Taizu, the first emperor of the Song dynasty

Taizu, the first emperor of the Song dynasty

So here is another story from history that Obama might like. The first emperor of China’s Song dynasty was fighting against a rival, King Liu, to consolidate his rule. Song won and brought Liu to his court, where he offered him a glass of wine. Liu assumed that Song was about to kill him, with poisoned wine, and begged for mercy. Instead, Song laughed, took the glass and drank it himself. Then he made Liu a high-ranking adviser at his court. Liu would be one of the most loyal servants in Song’s retinue.

A while later, Song defeated another king. Song’s ministers lobbied to have this king killed or locked up, presenting reams of documentary proof that he was plotting to kill the Song emperor. The emperor had him brought before him. Then he promoted the man, appointed him to high rank, and sent him home with a package to be opened later. When the man did open it, he found all the documents proving his plot to have the emperor killed. He also became one of the emperor’s most loyal servants.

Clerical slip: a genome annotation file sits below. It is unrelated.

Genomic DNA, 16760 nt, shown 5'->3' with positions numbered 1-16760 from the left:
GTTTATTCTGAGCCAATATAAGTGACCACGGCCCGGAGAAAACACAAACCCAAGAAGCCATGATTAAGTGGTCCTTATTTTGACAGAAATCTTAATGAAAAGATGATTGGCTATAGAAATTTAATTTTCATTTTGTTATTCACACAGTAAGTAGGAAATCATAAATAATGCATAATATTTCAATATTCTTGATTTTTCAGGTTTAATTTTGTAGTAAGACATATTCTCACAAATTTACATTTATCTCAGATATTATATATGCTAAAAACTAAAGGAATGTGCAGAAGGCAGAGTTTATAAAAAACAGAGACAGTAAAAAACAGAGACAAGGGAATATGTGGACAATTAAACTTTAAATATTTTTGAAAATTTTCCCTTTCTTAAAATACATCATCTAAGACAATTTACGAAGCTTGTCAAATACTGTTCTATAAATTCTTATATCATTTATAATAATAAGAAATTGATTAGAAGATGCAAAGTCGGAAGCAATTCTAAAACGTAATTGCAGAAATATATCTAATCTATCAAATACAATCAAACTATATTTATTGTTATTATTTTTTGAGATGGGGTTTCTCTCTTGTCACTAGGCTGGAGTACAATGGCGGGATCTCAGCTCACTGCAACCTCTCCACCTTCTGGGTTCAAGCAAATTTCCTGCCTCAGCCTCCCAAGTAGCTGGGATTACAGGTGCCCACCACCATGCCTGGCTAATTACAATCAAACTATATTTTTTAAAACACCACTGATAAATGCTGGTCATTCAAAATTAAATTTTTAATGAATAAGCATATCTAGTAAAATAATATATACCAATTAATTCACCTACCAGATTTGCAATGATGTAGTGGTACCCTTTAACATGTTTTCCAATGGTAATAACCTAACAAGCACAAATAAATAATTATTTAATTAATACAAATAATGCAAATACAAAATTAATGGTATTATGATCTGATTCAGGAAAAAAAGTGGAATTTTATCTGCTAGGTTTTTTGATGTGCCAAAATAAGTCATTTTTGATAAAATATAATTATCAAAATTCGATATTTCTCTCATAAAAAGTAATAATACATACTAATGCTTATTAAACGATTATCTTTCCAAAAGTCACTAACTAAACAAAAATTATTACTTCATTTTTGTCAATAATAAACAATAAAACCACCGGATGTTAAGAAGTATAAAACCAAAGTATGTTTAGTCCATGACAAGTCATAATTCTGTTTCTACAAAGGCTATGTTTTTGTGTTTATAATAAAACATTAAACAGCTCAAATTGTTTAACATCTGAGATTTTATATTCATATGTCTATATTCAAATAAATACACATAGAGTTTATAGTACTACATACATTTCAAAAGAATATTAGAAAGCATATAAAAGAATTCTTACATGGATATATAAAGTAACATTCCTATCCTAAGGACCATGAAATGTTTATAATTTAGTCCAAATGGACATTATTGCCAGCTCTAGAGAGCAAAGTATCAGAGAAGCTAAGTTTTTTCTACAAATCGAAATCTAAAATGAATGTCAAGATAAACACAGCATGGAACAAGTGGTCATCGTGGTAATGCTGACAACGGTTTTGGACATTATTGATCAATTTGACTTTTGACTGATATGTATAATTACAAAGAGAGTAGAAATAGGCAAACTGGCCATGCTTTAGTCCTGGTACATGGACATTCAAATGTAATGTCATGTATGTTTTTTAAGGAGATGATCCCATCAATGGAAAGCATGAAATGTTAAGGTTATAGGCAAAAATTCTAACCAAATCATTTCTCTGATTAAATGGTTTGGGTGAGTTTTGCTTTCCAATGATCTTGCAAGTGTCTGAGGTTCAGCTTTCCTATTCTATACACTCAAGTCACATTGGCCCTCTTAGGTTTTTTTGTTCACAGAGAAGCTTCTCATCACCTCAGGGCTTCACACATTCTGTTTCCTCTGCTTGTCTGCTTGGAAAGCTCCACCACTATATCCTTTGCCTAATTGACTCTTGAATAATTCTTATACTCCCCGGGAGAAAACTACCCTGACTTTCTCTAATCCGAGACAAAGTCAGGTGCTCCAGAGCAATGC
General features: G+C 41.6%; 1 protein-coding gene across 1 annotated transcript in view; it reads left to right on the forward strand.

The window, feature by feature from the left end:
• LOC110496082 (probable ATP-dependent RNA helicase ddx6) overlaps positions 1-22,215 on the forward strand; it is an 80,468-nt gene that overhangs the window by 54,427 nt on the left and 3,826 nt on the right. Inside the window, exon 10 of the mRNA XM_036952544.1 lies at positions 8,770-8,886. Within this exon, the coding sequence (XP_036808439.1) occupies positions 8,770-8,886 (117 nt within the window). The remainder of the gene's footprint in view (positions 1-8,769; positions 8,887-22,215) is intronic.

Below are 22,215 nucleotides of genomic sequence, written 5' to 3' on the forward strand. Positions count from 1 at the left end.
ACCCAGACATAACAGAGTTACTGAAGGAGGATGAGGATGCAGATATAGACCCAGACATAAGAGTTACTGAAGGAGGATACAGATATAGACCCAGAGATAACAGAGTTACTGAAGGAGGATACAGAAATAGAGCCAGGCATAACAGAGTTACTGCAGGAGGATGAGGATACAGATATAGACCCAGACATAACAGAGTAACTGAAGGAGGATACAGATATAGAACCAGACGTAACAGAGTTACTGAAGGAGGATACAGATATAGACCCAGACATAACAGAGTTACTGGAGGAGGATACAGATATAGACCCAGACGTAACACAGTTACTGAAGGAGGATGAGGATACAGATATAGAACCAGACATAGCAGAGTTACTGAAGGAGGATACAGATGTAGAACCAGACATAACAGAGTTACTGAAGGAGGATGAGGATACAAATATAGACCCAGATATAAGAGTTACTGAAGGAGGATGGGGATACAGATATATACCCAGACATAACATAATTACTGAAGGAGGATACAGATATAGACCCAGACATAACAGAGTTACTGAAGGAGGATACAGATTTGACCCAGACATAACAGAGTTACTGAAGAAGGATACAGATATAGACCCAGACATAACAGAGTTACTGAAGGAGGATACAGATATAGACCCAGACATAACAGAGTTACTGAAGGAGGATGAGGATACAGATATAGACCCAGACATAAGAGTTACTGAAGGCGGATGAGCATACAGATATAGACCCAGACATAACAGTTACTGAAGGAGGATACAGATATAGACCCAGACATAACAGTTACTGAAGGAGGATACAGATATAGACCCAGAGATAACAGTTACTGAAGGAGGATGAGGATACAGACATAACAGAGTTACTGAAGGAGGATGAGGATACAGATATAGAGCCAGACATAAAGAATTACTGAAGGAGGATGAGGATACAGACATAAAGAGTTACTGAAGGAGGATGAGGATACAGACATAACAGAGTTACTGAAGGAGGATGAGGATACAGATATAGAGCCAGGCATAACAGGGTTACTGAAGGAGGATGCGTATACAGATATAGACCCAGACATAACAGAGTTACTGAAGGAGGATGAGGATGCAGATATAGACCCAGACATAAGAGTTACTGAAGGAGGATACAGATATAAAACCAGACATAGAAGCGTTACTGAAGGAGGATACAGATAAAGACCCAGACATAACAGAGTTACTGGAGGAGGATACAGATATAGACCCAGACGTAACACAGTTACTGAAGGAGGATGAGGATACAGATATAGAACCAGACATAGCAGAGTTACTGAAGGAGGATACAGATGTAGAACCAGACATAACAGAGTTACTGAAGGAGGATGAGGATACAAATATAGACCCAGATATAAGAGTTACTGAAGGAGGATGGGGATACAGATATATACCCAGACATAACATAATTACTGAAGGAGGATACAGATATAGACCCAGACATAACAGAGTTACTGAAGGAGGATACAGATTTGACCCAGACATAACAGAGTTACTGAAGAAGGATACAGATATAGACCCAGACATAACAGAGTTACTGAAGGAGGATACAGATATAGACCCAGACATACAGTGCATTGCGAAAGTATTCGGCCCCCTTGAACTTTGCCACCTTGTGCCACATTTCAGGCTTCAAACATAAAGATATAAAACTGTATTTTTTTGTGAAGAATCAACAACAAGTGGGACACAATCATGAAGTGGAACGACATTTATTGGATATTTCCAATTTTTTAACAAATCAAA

The benefits of this sort of thing are clear: If your enemies are at large (as Hillary would be in the Senate), they can cause mischief and plot revenge. Their success is your failure, your success their failure. But by bringing them close and aligning their success and failure with yours, you disarm them. Bonus: Because everybody knows that they are former enemies, they must forever work harder than the others to earn their trust.

Wild cards: None of Lincoln’s or the Song emperor’s enemies had a spouse such as Bill. And Bill would still be at large. Oh boy.


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Obama: “Well, it is The Economist.”

So, as I said, we at The Economist and our readers have endorsed. Now Barack Obama has responded. Thanks to Celina Dunlop for pointing me to this exchange between him and Katie Couric (WordPress doesn’t let me embed the video, so click through):

Couric: The Economist, while endorsing you, has also said there are some legitimate criticisms of you that John McCain should be focused on. They say that you are one of the least business-friendly Democratic candidates in a generation, that you have no experience in the business world aside from year as a consultant, and that you’re too close to unions and trial lawyers.

Obama: Well, it is The Economist. And the fact that they endorsed me, how about reading all the good stuff they said about me? (laughter)

Couric: Well, that’s in another issue. (laughter) That’s later.